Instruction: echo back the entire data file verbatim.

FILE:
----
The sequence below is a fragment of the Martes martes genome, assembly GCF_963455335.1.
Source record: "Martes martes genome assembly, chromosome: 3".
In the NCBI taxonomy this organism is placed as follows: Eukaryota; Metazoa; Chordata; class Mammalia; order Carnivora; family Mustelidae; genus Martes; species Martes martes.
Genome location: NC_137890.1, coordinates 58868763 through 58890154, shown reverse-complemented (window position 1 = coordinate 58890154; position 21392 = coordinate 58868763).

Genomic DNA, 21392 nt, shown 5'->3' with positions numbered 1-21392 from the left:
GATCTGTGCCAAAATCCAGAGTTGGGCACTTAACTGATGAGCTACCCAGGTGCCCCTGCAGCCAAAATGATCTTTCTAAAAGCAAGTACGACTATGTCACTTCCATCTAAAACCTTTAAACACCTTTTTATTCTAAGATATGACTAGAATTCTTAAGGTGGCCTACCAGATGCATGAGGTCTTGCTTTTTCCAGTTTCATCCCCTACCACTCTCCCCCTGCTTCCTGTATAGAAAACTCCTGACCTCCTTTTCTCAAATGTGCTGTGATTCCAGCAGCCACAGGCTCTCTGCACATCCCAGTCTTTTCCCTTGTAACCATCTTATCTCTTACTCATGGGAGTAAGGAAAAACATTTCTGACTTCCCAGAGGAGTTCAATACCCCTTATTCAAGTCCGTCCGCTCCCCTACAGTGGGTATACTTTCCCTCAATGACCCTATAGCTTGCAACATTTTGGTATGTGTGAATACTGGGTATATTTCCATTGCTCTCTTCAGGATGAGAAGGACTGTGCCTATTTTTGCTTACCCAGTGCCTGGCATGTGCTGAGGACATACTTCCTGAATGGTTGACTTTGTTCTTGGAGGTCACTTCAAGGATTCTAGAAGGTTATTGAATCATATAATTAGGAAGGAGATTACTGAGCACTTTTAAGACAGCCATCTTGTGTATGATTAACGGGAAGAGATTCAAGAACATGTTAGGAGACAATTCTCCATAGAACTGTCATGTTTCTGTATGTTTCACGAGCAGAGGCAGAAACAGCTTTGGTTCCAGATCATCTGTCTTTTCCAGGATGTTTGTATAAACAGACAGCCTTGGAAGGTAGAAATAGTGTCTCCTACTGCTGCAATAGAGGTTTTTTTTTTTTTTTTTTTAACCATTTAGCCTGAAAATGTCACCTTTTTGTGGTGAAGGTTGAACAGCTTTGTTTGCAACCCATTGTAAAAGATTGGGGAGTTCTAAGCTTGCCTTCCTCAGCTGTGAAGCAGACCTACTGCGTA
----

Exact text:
The sequence below is a fragment of the Martes martes genome, assembly GCF_963455335.1.
Source record: "Martes martes genome assembly, chromosome: 3".
In the NCBI taxonomy this organism is placed as follows: Eukaryota; Metazoa; Chordata; class Mammalia; order Carnivora; family Mustelidae; genus Martes; species Martes martes.
Genome location: NC_137890.1, coordinates 58868763 through 58890154, shown reverse-complemented (window position 1 = coordinate 58890154; position 21392 = coordinate 58868763).

Genomic DNA, 21392 nt, shown 5'->3' with positions numbered 1-21392 from the left:
GATCTGTGCCAAAATCCAGAGTTGGGCACTTAACTGATGAGCTACCCAGGTGCCCCTGCAGCCAAAATGATCTTTCTAAAAGCAAGTACGACTATGTCACTTCCATCTAAAACCTTTAAACACCTTTTTATTCTAAGATATGACTAGAATTCTTAAGGTGGCCTACCAGATGCATGAGGTCTTGCTTTTTCCAGTTTCATCCCCTACCACTCTCCCCCTGCTTCCTGTATAGAAAACTCCTGACCTCCTTTTCTCAAATGTGCTGTGATTCCAGCAGCCACAGGCTCTCTGCACATCCCAGTCTTTTCCCTTGTAACCATCTTATCTCTTACTCATGGGAGTAAGGAAAAACATTTCTGACTTCCCAGAGGAGTTCAATACCCCTTATTCAAGTCCGTCCGCTCCCCTACAGTGGGTATACTTTCCCTCAATGACCCTATAGCTTGCAACATTTTGGTATGTGTGAATACTGGGTATATTTCCATTGCTCTCTTCAGGATGAGAAGGACTGTGCCTATTTTTGCTTACCCAGTGCCTGGCATGTGCTGAGGACATACTTCCTGAATGGTTGACTTTGTTCTTGGAGGTCACTTCAAGGATTCTAGAAGGTTATTGAATCATATAATTAGGAAGGAGATTACTGAGCACTTTTAAGACAGCCATCTTGTGTATGATTAACGGGAAGAGATTCAAGAACATGTTAGGAGACAATTCTCCATAGAACTGTCATGTTTCTGTATGTTTCACGAGCAGAGGCAGAAACAGCTTTGGTTCCAGATCATCTGTCTTTTCCAGGATGTTTGTATAAACAGACAGCCTTGGAAGGTAGAAATAGTGTCTCCTACTGCTGCAATAGAGGTTTTTTTTTTTTTTTTTTTAACCATTTAGCCTGAAAATGTCACCTTTTTGTGGTGAAGGTTGAACAGCTTTGTTTGCAACCCATTGTAAAAGATTGGGGAGTTCTAAGCTTGCCTTCCTCAGCTGTGAAGCAGACCTACTGCGTA